Recently, Judge José A. Cabranes, a judge on the Second U.S. Circuit Court of Appeals wrote about resurrecting the controversial Possessions Tax Credit and its Section 936 of the IRS Tax Code to entice American drug companies to again set up shop in Puerto Rico with the promise of shielding their profits from U.S. federal income taxes while reducing China’s drug manufacturing monopoly of various important medications.
These incentives were unilaterally phased out by the U.S. Congress in 1996 to stop corporate welfare and the loss of billions of tax revenues for the U.S. Treasury without any regard for the subsequent recession and economic debacle that occurred in Puerto Rico—increasing unemployment, poverty, financial instability, and the growing emigration of professionals looking for better opportunities outside of the failed colonial Commonwealth. The people of Puerto Rico and its economy can’t take any more unilateral economic experimentation made in the Washington vacuum.
Congress giveth and Congress taketh away. We have seen this movie before and know how it ends. Just like in 1976, the suggestion that Congress will provide corporate welfare today to incentivize making Puerto Rico, in Judge Cabranes’ words, “America’s Medicine Cabinet” and NEVER change its mind, as happened in 1996 when the Section 936 tax incentives were eliminated, is just political naïveté.
Even Luis G. Rivera Marín (Ricardo Rosselló’s former secretary of state), believes that such a return to pharmaceutical tax incentives will make Puerto Rico more beneficial and useful to the United States. Recently, such calls were being rallied to and supported by Republican Senator Roger Wicker with a bill to allow Puerto Rico to enact such tax incentives. As a colony or a state, such tax incentive bills are mere economic Band-Aids as Puerto Rico lays helpless and strapped to a hospital bed of colonial economic squalor.
Puerto Rico needs long-term economic development and access to global markets, not reused plans that have failed in the past and will fail again. When it was economically convenient for Congress to phase out the tax benefits, they did—without ever considering the personal despair and economic malaise they created in Puerto Rico by destroying all of its long-term economic development goals and policies in one fell swoop. Are we to breathe new life into Puerto Rico’s economy or go back to the failed ways of the past?
In order to avoid the grave errors of a bygone era (losing billions on tax evasion) and have Puerto Rico depend less on U.S. federal funds, such incentives must be tied to a sovereign Puerto Rico that is in full command of its economic variables and policies, not a Puerto Rico left powerless and adrift by the whims of the U.S. Congress. Such economic and manufacturing incentives should occur without the current colonial model where Puerto Rico lacks the power to actually formulate and implement long-term economic development policies. The tax carrots and short-term jobs for a few would perpetuate the failed economic Ferris wheel of this colonial circus that has mired and restricted Puerto Rico’s economic potential since 1898.
Even if new incentives were to produce the level of limited economic development of past tax schemes, Puerto Rico has learned that it cannot depend on the whims of unilateral experimentation by a Congress that is looking out for American, not Puerto Rican interests. That was made clear (yet again) earlier this week when the U.S. government did not agree with a federal judge’s decision that it was unconstitutional to deny Puerto Ricans federal aid from three welfare programs.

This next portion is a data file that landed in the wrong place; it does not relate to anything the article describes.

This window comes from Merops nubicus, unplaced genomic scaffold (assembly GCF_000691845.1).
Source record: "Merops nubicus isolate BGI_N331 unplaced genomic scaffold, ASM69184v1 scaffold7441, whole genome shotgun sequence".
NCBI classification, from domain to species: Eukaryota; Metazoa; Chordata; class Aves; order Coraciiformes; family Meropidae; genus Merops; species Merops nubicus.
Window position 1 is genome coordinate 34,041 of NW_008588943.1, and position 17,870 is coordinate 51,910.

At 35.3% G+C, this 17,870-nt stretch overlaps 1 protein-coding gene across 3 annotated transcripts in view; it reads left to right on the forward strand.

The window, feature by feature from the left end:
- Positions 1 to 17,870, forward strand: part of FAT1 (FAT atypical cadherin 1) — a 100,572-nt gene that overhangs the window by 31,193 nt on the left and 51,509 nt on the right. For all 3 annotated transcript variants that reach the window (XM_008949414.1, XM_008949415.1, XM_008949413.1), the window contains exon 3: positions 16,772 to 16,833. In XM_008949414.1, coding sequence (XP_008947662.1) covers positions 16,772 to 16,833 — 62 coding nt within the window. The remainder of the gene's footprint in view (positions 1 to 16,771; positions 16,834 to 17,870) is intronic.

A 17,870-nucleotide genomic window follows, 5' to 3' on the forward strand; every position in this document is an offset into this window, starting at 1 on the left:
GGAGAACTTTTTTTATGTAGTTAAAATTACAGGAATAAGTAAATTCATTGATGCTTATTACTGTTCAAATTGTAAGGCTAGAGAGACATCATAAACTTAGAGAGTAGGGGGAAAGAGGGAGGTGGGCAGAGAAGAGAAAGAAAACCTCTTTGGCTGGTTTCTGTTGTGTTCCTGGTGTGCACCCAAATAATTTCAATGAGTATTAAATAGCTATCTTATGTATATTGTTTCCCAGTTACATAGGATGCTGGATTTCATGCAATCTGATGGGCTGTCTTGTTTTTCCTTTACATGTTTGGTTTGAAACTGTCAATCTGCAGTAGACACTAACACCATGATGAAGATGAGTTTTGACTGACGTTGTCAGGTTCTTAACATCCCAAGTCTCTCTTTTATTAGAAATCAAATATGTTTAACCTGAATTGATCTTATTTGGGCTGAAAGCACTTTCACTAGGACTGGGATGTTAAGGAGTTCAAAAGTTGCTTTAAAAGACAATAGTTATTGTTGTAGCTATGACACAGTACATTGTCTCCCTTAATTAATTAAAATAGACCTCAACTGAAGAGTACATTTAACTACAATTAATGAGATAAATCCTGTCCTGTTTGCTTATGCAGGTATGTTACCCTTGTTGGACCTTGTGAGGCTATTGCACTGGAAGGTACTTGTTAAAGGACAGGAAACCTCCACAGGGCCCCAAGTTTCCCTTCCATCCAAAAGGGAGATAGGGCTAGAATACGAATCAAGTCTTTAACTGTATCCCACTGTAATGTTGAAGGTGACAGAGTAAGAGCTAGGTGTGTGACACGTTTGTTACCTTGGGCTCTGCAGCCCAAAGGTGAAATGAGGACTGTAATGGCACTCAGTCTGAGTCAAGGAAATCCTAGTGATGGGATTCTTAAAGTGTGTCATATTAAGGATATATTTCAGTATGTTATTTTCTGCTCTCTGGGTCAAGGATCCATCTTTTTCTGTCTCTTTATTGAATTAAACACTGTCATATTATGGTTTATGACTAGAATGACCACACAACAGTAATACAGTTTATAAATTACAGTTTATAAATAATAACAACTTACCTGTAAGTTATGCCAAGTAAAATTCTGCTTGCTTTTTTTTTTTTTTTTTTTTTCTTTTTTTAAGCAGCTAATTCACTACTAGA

The prescription is clear. A sovereign Puerto Rico can establish tax and trade agreements with the United States based on a treaty of equals. Unlike a mere statute that can be overturned on a legislative whim, a U.S. trade agreement signed with a sovereign Puerto Rico would provide the certainty and constancy needed to make immediate job creating investments which would yield the stable and predictable manufacturing and pharmaceutical production and supply creating a very stable economic and business climate that would benefit the peoples of both nations. A sovereign Puerto Rico will finally be able to not just properly ensure their nation’s long-term economic policies, but would become an American ally, a strategic partner, and an important market for American goods and services in Latin America.
A return to old and failed policies is not the option if Puerto Rico is to succeed in the world economy. A sovereign Puerto Rico would become one of Latin America’s largest and most diversified economies, particularly in manufacturing, pharmaceuticals, technology, aerospace, biofuels, higher education, and tourism, among other sectors. A sovereign and economically prosperous Puerto Rico better serves the United States’ interests in the region than keeping the island-nation in the colonial laboratory as a hopeful “medicine cabinet” for the benefit of others.
Javier A. Hernández is the author of “PREXIT: Forging Puerto Rico’s Path to Sovereignty.” He is a Puerto Rican writer, linguist, and small business owner based in New Jersey. He specializes in international relations and security, decolonization issues, nation-building strategies, and diplomacy of small states, and can be followed on Twitter @PRexitBook, Facebook, and at: PRexitBook.com.